Greater Victoria has the lowest unemployment rate in Canada at 3.8 per cent, a level last seen here in 2008.
The number of people working full-time in the capital region moved to 143,400 in March, up from 137,900 in the same month in 2016, Statistics Canada said on Friday. Part-time employment climbed to 46,200 from 41,500 over the same period.
Employers are turning out in force at job fairs in the hopes of hiring workers in sectors ranging from hospitality and technology to construction. The Canadian Coast Guard recently announced a hiring blitz and is using social media to attract staff while a tourism job fair attracted a healthy crowd last weekend at Ogden Point ahead of what is expected to be a record season for visitors.
Greater Victoria’s unemployment rate tightened up from 4.4 per cent in February, Statistics Canada said in its monthly labour report.
Quebec City is in second place nationally at 4.1 per cent, with a third-place tie between Vancouver and Brantford, Ont., at 4.7 per cent.
With an election approaching on May 9, B.C. is holding onto its status as the province with the lowest unemployment rate in Canada. That’s despite the fact it moved to 5.4 per cent in March from 5.1 per cent in February.
“B.C.’s labour market maintained a positive trend through March, but showed mild signs of deceleration with slower employment growth and a slight uplift in the unemployment rate,” said Brian Yu, deputy chief economist at Central 1 Credit Union.
Total provincial employment rose by 0.2 per cent from February. The medium trend forecast “still points to a strong pace of hiring in B.C.,” Yu said.
Greater Victoria’s unemployment rate was last at 3.8 per cent at the end of 2008 when the global financial crisis exploded. The region’s rate had been even lower, at 2.8 per cent, in May of that year, but it began climbing as the recession set in.
Another bright spot in Greater Victoria was the increase in youth (15 to 24 years) employment as numbers rose to 31,100 last month, from 26,200 the year before.
Employment in the age 25-to-54 group climbed to 119,000 from 112,900 year-over-year.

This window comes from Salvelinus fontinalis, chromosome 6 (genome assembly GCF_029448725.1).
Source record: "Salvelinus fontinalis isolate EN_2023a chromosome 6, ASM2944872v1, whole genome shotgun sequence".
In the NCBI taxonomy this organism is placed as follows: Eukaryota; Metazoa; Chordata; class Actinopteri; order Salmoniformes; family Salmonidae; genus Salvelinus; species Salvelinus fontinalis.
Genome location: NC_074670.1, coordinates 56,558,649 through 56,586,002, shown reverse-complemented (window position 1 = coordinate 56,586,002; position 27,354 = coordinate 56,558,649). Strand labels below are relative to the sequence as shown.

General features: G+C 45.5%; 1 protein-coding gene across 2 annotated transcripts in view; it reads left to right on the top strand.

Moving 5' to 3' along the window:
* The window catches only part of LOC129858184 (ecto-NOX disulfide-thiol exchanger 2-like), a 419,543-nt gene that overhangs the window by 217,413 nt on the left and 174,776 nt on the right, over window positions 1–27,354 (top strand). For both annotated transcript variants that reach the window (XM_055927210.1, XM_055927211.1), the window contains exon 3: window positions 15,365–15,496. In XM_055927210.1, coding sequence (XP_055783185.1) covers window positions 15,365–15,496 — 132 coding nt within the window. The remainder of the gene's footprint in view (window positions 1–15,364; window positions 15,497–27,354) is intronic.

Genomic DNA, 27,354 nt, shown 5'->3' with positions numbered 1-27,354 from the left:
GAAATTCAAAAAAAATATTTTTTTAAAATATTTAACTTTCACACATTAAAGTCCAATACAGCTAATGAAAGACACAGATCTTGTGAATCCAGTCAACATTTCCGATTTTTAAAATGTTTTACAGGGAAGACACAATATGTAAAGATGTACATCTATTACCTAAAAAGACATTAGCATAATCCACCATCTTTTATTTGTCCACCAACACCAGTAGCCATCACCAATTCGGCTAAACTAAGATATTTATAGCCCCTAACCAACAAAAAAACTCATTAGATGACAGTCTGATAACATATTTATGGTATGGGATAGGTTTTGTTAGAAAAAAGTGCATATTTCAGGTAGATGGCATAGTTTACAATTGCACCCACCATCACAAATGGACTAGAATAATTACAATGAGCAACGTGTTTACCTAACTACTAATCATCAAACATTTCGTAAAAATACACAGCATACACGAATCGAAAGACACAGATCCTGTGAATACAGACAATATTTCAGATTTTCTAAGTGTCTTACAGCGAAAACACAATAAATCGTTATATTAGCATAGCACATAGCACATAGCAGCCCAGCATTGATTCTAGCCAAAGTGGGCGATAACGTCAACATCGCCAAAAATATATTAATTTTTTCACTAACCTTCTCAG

There was a slight drop in the 55-year-old plus category with 38,700 working last month, down from 40,300 a year ago.
Phil Venoit, president of the Vancouver Island and District office of B.C. Building Trades, said the construction sector is becoming stronger all the time. “Things are starting to ramp up around the city, so it is positive,” he said, pointing to major office and multi-family projects that are going up. He is looking forward to the jobs created by the upcoming $765-million sewage treatment plant.
Employment in the capital region’s construction sector rose to 15,600 in March, from 12,100 the same month a year ago — an increase of 28 per cent, a Statistics Canada official said.
Building permits in Greater Victoria in February fell by 37.2 per cent to $77.8 million from 124.7 million in Feb. 2016. However, those figures reflect only what happens in one month, not the overall construction activity underway in a particular region.
Finance, insurance, real estate and leasing experienced a 33 per cent leap in jobs year-over-year to 10,400 from 7,800. Public administration jobs climbed by 26 per cent to 20,800 from 16,500. Business, building and other support services also saw a 26 per cent boost, to 9,600 last month from 7,400.
There were few job categories with major losses. Education dropped by 17 per cent to 12,800 in March, down from 15,400 the same month in 2016.
Greater Victoria’s technology sector has been performing well, although job numbers slipped somewhat year-over-year to 18,100 from 19,600.
The nation’s labour market stayed hot last month, pumping out another 19,400 net jobs — and the vast majority of the new work was full-time, Statistics Canada said.
A quick look at March employment (previous month in parentheses):
Unemployment rate 6.7% (6.6)
Employment rate 61.5% (61.4)
Labour force participation rate 65.9% (65.8)
Number unemployed 1,313,700 (1,286,100)
Number working 18,308,000 (18,288,600)
Youth (15-24) unemployment 12.8% (12.4)
Men (25 plus) unemployment 6.0% (5.9)
Women (25 plus) unemployment 5.4% (5.2)
Newfoundland 14.9% (14.2)
Prince Edward Island 10.1 (10.0)
Nova Scotia 8.6 (8.1)
New Brunswick 8.4 (8.9)
Quebec 6.4 (6.4)
Ontario 6.4 (6.2)
Manitoba 5.5 (5.8)
Saskatchewan 6.0 (6.0)
Alberta 8.4 (8.3)
British Columbia 5.4 (5.1)
St. John’s, N.L. 8.9% (9.1)
Halifax 6.5 (6.1)
Moncton, N.B. 8.0 (8.2)
Saint John, N.B. 6.7 (7.9)
Quebec 4.1 (4.3)
Trois-Rivieres, Que. 6.6 (6.6)
Montreal 6.6 (6.7)
Ottawa 5.0 (5.1)
Kingston, Ont. 6.1 (6.1)
Oshawa, Ont. 6.0 (5.7)
Toronto 7.1 (7.1)
Hamilton, Ont. 5.9 (5.9)
Kitchener-Waterloo, Ont. 5.6 (5.5)
Brantford, Ont. 4.7 (4.2)
London, Ont. 6.0 (6.2)
Windsor, Ont. 5.2 (5.1)
Barrie, Ont. 6.8 (7.2)
Sudbury, Ont. 7.4 (7.9)
Thunder Bay, Ont. 5.8 (6.0)
Winnipeg 6.5 (6.7)
Regina 4.8 (5.2)
Saskatoon 7.5 (7.0)
Calgary 9.3 (9.4)
Edmonton 8.4 (8.3)
Kelowna 6.4 (7.4)
Abbotsford 6.3 (6.1)
Vancouver 4.7 (4.7)
Victoria 3.8 (4.4)